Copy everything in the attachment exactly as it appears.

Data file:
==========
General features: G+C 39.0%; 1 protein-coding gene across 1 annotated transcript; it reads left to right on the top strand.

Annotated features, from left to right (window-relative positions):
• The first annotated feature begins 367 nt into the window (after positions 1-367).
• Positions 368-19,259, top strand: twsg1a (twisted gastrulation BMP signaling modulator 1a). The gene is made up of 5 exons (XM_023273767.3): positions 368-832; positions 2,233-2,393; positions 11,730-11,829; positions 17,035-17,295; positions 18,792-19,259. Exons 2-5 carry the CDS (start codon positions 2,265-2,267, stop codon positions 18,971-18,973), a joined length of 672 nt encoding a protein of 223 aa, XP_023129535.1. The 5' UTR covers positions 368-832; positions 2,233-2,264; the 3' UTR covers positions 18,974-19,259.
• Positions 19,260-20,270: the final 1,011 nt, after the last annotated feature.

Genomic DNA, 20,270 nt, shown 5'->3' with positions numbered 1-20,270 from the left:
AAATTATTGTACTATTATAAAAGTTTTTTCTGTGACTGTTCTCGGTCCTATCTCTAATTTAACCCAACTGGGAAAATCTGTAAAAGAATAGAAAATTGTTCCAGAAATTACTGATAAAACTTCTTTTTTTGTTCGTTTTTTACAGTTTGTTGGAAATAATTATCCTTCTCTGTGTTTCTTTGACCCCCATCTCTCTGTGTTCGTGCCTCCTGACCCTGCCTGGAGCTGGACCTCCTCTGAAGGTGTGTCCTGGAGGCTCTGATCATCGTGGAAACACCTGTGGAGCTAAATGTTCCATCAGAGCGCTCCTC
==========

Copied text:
General features: G+C 39.0%; 1 protein-coding gene across 1 annotated transcript; it reads left to right on the top strand.

Annotated features, from left to right (window-relative positions):
• The first annotated feature begins 367 nt into the window (after positions 1-367).
• Positions 368-19,259, top strand: twsg1a (twisted gastrulation BMP signaling modulator 1a). The gene is made up of 5 exons (XM_023273767.3): positions 368-832; positions 2,233-2,393; positions 11,730-11,829; positions 17,035-17,295; positions 18,792-19,259. Exons 2-5 carry the CDS (start codon positions 2,265-2,267, stop codon positions 18,971-18,973), a joined length of 672 nt encoding a protein of 223 aa, XP_023129535.1. The 5' UTR covers positions 368-832; positions 2,233-2,264; the 3' UTR covers positions 18,974-19,259.
• Positions 19,260-20,270: the final 1,011 nt, after the last annotated feature.

Genomic DNA, 20,270 nt, shown 5'->3' with positions numbered 1-20,270 from the left:
AAATTATTGTACTATTATAAAAGTTTTTTCTGTGACTGTTCTCGGTCCTATCTCTAATTTAACCCAACTGGGAAAATCTGTAAAAGAATAGAAAATTGTTCCAGAAATTACTGATAAAACTTCTTTTTTTGTTCGTTTTTTACAGTTTGTTGGAAATAATTATCCTTCTCTGTGTTTCTTTGACCCCCATCTCTCTGTGTTCGTGCCTCCTGACCCTGCCTGGAGCTGGACCTCCTCTGAAGGTGTGTCCTGGAGGCTCTGATCATCGTGGAAACACCTGTGGAGCTAAATGTTCCATCAGAGCGCTCCTC